PARIS, France — Dries Van Noten believes it’s important for a collection to tell a story. What he presented today was a masterclass in fashion narrative. The early 20th century amour fou of the poet Gabriele D’Annunzio and the Marchesa Casati, an eccentric who was, at one point, reportedly the richest woman in Italy, promised such an overload of Dries-style inspiration that it was a wonder the designer managed to curb what would have been a perfectly natural inclination to run riot through an outré world of exotic decadence.
He said he’d backed off because John Galliano had already so successfully gone to that well for inspiration (true, the presentation of Galliano’s Casati-influenced Spring 1998 couture collection for Dior stands for eternity as one of the greatest fashion shows of all time), nevertheless, the fact Van Noten managed to find his own way into the story meant that his collection offered an interpretation that was an ideal, irresistible and — dare we say — commercial translation for his audience: decadence with discipline. The kind of self-indulgence you can learn to live with. Unlike Casati and D’Annunzio who, as Van Noten so astutely pointed out, self-immolated in their quest for new sensations.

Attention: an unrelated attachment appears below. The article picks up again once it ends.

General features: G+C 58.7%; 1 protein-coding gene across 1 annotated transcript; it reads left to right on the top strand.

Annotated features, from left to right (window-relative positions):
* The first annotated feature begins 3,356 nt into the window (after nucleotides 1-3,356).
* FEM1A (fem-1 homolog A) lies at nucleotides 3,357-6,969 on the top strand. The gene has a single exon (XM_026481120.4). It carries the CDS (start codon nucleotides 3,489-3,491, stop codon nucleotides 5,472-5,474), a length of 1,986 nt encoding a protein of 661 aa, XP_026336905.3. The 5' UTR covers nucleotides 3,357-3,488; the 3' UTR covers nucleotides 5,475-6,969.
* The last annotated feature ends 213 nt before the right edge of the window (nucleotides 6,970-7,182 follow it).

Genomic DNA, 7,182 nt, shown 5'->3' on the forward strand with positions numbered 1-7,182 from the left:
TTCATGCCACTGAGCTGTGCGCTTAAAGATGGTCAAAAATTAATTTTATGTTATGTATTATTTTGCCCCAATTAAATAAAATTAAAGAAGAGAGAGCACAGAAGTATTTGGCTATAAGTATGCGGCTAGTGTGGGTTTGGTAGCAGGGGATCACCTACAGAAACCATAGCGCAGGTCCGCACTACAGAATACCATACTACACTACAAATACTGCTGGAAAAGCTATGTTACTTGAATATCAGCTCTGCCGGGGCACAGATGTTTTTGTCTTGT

Casati was notorious for her love of critters. She’d walk cheetahs on leashes; greet guests swathed in nothing but boa constrictors. She also sustained a lengthy affair with the equally notorious, equally dandified D’Annuzio. How could Van Noten not orchestrate an artful union of their wardrobes?
First look: his tuxedo jacket, shirt, bullion badge and slicked-back hair, her cheetah-spot pants and panda eyes. Going on, the symbiosis was gloriously realised with his elongated coats lined with her (faux) cheetah, his club jackets swathed in her eccentric furs, his cabled cricket sweater over a net of her pearls.
Casati did love pearls. That was another of her hostess-with-the-mostest tricks: guests would be greeted by the Marchesa, stark naked but for strings of the things. At which point, presumably, the merest suggestion of dinner would be served. Van Noten draped pearls hither and yon — jacquarded them, let them flow un-stringed down a gold jacquard skirt, wrapped shoe-heels in them.
The profligacy wasn’t just Casati-induced. He was thinking too of Helmut Newton, a photographer whose work was emblematic of a time when fashion dared to provoke and disturb. “Things have to stand out now,” Van Noten insisted. “We need to dare, not shock, because that’s too easy, but be daring, be courageous.”
So was the toxic beauty of his collection brave? It didn’t really feel that way when retailers began their post-show raves. Not brave. Just necessary.